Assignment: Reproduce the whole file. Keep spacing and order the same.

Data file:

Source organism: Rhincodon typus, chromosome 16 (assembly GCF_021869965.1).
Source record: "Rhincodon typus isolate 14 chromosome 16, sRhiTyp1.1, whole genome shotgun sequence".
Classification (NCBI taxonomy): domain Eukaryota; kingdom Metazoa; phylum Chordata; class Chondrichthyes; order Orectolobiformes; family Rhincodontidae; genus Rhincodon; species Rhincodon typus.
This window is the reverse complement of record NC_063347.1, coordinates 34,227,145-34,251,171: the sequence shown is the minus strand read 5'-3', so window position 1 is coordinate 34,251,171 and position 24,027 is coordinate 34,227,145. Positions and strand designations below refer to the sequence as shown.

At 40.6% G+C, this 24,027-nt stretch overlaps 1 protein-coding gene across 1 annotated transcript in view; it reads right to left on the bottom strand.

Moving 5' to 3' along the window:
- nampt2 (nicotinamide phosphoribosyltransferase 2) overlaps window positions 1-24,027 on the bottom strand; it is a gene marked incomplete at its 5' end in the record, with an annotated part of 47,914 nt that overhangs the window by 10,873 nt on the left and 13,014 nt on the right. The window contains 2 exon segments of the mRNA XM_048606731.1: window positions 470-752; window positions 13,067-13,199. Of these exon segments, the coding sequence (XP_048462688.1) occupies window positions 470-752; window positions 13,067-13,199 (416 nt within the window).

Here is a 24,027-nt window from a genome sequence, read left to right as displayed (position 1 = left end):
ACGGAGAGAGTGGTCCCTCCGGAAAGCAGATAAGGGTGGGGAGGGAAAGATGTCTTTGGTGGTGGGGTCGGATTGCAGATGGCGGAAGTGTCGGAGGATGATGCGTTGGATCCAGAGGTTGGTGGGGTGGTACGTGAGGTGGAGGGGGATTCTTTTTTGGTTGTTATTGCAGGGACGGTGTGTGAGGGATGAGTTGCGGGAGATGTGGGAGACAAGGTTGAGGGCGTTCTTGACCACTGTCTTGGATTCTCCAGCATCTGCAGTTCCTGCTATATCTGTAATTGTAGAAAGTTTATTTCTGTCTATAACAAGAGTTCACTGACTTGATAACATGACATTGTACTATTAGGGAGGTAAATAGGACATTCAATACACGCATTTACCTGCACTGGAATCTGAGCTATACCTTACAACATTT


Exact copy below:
Source organism: Rhincodon typus, chromosome 16 (assembly GCF_021869965.1).
Source record: "Rhincodon typus isolate 14 chromosome 16, sRhiTyp1.1, whole genome shotgun sequence".
Classification (NCBI taxonomy): domain Eukaryota; kingdom Metazoa; phylum Chordata; class Chondrichthyes; order Orectolobiformes; family Rhincodontidae; genus Rhincodon; species Rhincodon typus.
This window is the reverse complement of record NC_063347.1, coordinates 34,227,145-34,251,171: the sequence shown is the minus strand read 5'-3', so window position 1 is coordinate 34,251,171 and position 24,027 is coordinate 34,227,145. Positions and strand designations below refer to the sequence as shown.

At 40.6% G+C, this 24,027-nt stretch overlaps 1 protein-coding gene across 1 annotated transcript in view; it reads right to left on the bottom strand.

Moving 5' to 3' along the window:
- nampt2 (nicotinamide phosphoribosyltransferase 2) overlaps window positions 1-24,027 on the bottom strand; it is a gene marked incomplete at its 5' end in the record, with an annotated part of 47,914 nt that overhangs the window by 10,873 nt on the left and 13,014 nt on the right. The window contains 2 exon segments of the mRNA XM_048606731.1: window positions 470-752; window positions 13,067-13,199. Of these exon segments, the coding sequence (XP_048462688.1) occupies window positions 470-752; window positions 13,067-13,199 (416 nt within the window).

Here is a 24,027-nt window from a genome sequence, read left to right as displayed (position 1 = left end):
ACGGAGAGAGTGGTCCCTCCGGAAAGCAGATAAGGGTGGGGAGGGAAAGATGTCTTTGGTGGTGGGGTCGGATTGCAGATGGCGGAAGTGTCGGAGGATGATGCGTTGGATCCAGAGGTTGGTGGGGTGGTACGTGAGGTGGAGGGGGATTCTTTTTTGGTTGTTATTGCAGGGACGGTGTGTGAGGGATGAGTTGCGGGAGATGTGGGAGACAAGGTTGAGGGCGTTCTTGACCACTGTCTTGGATTCTCCAGCATCTGCAGTTCCTGCTATATCTGTAATTGTAGAAAGTTTATTTCTGTCTATAACAAGAGTTCACTGACTTGATAACATGACATTGTACTATTAGGGAGGTAAATAGGACATTCAATACACGCATTTACCTGCACTGGAATCTGAGCTATACCTTACAACATTT